AVmail: March 23, 2009

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Each week, we run a sampling of the letters received to our editorial inbox here in AVmail. One letter that's particularly relevant, informative, or otherwise compelling will headline this section as our "Letter of the Week," and we'll send the author an official AVweb baseball cap as a "thank you" for interacting with us (and the rest of our readership). Send us your comments and questions using this form. Please include your mailing address in your e-mail (just in case your letter is our "Letter of the Week"); by the same token, please let us know if your message is not intended for publication.

Letter of the Week: Wright Was Right

George Wright wrote: "The inoperative radar altimeter was incidental to this crash, which resulted from three trained pilots all failing to note air speed falling below minimums a minimum need-to-know to be called an aviator."

To which Russ Niles said: "C'mon, George, that's like saying cause of death was heart failure and failing to mention the knife in the patient's chest."

Clever retort, Russ, but bad analogy. I'm with George on this one. A better analogy would be that AVweb reported the cause of death was a cheeseburger, ignoring the fact that the victim knew he had high cholesterol, high blood pressure, weighed 300 lbs., neglected to take his prescriptions, and never exercised. What you reported was simply the proximate cause, the last link in a chain of neglect, but hardly the only or even primary "cause" of the crash. In fairness, you allude to what will probably reveal the real cause: the CVR tapes.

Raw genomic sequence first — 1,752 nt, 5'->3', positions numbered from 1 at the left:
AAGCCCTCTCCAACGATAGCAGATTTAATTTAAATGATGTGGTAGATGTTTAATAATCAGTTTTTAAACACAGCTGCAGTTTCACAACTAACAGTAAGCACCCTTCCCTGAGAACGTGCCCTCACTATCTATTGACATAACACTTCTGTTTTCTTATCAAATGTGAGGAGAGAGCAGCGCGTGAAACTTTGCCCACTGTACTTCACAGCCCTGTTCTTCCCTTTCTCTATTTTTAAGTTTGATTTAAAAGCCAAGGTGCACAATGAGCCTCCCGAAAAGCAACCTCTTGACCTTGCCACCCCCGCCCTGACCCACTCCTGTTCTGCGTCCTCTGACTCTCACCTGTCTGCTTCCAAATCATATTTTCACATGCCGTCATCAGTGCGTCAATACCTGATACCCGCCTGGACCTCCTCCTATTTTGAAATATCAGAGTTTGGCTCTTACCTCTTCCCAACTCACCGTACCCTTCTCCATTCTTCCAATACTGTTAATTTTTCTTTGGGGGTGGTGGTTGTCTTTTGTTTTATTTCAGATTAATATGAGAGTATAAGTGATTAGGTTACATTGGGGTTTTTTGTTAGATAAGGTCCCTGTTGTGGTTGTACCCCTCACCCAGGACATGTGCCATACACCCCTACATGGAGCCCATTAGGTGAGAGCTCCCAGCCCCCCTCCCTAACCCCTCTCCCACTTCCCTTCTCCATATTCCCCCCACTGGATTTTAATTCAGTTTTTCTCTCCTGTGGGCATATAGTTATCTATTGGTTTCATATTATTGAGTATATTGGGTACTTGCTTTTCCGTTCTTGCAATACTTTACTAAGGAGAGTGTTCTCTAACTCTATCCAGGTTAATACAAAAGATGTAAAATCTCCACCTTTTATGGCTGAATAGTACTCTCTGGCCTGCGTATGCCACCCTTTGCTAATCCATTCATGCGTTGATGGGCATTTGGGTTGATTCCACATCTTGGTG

An infected toenail is rarely life-threatening, unless you are ignoring your diabetes.

Chip Davis

Must say I totally agree with George Wright concerning you coverage of the Amsterdam crash. The LRRA may have caused the AP to attempt landing, but the primarily cause was crew error. In reality, this should be called a CFIT accident.

If the patient had a heart attack and fell on the knife, would it be called murder or suicide?

Bill Olsen

Russ, I'm appalled by your response to Mr. Wright. I too was surprised by the focus of the AVweb reporting and even distributed a retort to your article among associated aviation professionals, saying, "Operator error what's that? Blame it on the airplane."

C'mon, Russ. You're part of the problem. George is right, and you are wrong.

Remember, the best safety equipment on any aircraft is a well-trained pilot.

Ron Beesley

AVweb Replies:

No more clever retorts for me, especially on topics that are still a matter of conjecture.

Russ Niles
Editor-in-Chief

Safety Under Pressure

Is the system going to buy what the FAA is saying that they need more data on enforcing more crew rest? The FAA backs the airlines on the bottom line and whatever helps them maintain it. Safety has never been paramount except to the pilots, and now they are failing.

If you are tired, you should take crew rest, no matter what the rules say. We should always use common sense. People want to get from point A to point B safely. In flying for the best airline there ever was (TWA), I never got into any trouble for maintaining safety. The FAA is like most airline executives. They only pursue safety when pressured.

Louis K. Klemp Jr.


TSA Is the Problem

The "problem" is TSA trying to justify their existence. GA is not now, nor is likely to ever be a factor in terrorist threats. It is, however, an easier "problem" to solve than the real ones!

C. Michael Hoover


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